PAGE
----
Birmingham City University’s Business School lecturer discusses three exciting research projects her students are currently conducting with micro SMEs determined to achieve growth.
Posted 03 November 2021
The challenge – helping local businesses grow
They identified three local SMEs that were in need of adequate support. The first, Venitin FOODS, is a sole trader specialising in vegan dishes.
Its owner was looking to identify trends she could tap into in order to build her venture’s reputation and increase sales.
The second, Open Lens Media, is a social enterprise that performs contractual work for local councils, youth referral homes and the police.
Their owner was keen to build on their business and look at ways to increase value proposition to their stakeholders.
Finally, online supplements company Sash Vitality found that their company’s growth had begun to plateau.
The opportunity – creating new ideas and strategies
A lecturer with considerable experience of working with SMEs, paired the three companies with second-year students.
This provided mutual benefits – the company were given a team of students to help develop forward-thinking ideas and concepts, while the students gained valuable, first-hand experience of working with an SME.
The students devised a number of ideas for the companies to pursue, but it would not just be a case of picking and choosing – companies would provide feedback on the aspects they liked and disliked, and from that they worked with the students to devise a whole new concept that satisfied their needs.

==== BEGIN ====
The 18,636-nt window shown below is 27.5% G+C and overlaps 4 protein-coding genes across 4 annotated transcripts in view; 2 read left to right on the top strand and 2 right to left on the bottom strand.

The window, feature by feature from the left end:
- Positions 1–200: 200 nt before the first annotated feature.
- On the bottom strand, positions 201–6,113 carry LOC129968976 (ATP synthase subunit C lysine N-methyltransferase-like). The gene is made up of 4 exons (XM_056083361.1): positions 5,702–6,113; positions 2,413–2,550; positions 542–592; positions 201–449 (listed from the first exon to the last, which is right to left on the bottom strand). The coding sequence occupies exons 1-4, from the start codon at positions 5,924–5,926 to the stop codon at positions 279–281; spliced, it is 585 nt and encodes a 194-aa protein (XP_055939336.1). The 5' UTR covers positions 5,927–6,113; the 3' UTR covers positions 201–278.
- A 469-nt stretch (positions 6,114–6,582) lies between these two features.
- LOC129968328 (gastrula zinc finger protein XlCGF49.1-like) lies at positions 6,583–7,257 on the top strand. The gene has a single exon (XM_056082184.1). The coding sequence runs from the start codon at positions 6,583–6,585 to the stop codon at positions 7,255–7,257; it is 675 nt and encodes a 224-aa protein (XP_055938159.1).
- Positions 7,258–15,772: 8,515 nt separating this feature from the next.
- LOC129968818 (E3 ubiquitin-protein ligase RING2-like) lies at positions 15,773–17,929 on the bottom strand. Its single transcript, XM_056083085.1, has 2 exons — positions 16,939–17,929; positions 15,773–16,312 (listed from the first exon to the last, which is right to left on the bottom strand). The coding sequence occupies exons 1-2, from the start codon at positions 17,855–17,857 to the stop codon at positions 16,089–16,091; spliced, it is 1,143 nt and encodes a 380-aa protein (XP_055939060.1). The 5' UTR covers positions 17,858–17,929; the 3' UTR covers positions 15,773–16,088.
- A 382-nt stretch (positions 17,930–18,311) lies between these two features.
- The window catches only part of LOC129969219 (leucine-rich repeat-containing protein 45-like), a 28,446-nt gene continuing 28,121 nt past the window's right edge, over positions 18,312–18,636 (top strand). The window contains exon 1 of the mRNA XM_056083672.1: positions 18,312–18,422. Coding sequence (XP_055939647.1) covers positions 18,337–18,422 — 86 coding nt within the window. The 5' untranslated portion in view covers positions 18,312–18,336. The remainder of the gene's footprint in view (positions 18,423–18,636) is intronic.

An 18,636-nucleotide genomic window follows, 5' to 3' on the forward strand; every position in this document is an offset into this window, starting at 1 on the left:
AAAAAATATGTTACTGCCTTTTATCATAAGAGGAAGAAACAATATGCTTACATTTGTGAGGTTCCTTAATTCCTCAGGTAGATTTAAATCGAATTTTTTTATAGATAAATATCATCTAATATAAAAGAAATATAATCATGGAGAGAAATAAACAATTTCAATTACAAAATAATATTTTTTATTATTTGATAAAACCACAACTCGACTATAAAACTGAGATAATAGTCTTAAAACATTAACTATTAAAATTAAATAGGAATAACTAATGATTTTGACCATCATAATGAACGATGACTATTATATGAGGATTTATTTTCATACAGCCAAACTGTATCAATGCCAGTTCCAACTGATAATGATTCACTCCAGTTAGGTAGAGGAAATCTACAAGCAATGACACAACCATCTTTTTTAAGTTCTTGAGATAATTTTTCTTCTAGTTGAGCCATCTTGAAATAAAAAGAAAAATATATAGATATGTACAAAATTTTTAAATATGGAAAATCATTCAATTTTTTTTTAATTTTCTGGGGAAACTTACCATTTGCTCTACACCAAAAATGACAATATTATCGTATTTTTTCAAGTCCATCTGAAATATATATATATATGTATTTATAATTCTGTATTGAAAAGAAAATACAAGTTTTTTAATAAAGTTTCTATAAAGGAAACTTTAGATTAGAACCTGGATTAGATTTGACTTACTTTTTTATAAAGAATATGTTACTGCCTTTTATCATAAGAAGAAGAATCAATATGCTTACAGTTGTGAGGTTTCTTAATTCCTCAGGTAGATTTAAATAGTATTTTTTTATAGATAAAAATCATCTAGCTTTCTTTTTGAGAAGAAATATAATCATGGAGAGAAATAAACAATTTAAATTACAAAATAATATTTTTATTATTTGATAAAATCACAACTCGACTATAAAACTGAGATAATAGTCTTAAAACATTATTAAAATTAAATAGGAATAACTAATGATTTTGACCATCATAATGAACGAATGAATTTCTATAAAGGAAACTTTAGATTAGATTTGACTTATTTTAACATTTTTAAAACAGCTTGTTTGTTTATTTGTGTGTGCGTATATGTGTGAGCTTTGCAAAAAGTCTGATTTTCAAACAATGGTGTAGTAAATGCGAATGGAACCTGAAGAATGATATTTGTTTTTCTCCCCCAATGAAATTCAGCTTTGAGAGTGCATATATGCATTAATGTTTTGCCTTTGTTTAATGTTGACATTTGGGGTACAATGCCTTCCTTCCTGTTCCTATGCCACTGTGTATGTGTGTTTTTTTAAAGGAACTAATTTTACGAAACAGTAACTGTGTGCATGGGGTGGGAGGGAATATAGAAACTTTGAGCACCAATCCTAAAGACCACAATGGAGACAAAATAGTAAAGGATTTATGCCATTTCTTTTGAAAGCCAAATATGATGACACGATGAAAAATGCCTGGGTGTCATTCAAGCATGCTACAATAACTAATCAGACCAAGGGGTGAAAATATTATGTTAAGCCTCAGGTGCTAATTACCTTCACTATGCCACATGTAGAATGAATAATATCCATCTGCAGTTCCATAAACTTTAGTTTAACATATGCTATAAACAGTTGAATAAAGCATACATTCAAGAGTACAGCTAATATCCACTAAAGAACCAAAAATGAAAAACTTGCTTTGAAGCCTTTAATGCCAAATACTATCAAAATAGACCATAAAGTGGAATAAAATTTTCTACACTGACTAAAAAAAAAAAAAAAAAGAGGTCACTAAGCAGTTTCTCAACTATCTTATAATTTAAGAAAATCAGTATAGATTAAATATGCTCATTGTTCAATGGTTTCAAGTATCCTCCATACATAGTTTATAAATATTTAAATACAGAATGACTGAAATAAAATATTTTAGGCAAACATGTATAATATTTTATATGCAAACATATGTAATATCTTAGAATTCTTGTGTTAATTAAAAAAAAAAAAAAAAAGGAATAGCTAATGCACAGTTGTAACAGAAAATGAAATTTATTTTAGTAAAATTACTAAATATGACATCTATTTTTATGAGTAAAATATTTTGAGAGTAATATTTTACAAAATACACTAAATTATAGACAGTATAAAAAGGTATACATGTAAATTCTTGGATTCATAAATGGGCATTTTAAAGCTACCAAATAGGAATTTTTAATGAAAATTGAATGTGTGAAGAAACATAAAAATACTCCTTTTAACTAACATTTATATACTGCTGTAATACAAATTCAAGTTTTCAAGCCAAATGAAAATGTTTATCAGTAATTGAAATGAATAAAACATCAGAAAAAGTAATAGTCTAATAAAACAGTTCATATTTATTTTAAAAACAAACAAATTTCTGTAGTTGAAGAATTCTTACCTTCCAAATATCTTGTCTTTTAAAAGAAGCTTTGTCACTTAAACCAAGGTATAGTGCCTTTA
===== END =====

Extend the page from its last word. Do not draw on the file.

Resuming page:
Success to date
The students noticed that while these SMEs had tasted initial success, they had hit a brick wall when it came to growth.
They also discovered that one of the reasons for this was because they hadn’t grasped the fundamentals.
For example, Venitin FOODS were relying solely on word-of-mouth to generate business, but had neglected creating business cards.
The students convinced Venitin’s owner that business cards with a website and number are essential even in today’s technologically-advanced age, especially if they miss out on talking to a potential client or investor at a meeting.
Sash Vitality were concerned about growth. Its founder had hired a company to help him generate more business, but six months and £30,000 later, this partnership yielded minimal results.
The students suggested a number of avenues, including a website, social media campaigns and improved graphic design.
The students also identified that Sash’s owner was not targeting the right market, which is essential for growth.
Looking to the future
There are already possibilities for long-term collaborations. Sash Vitality’s founder has been so impressed with the work the students have conducted that, upon graduation, he will be looking to offer full-time roles.
All three companies have provided positive feedback and are looking to implement the students’ plans into their strategies.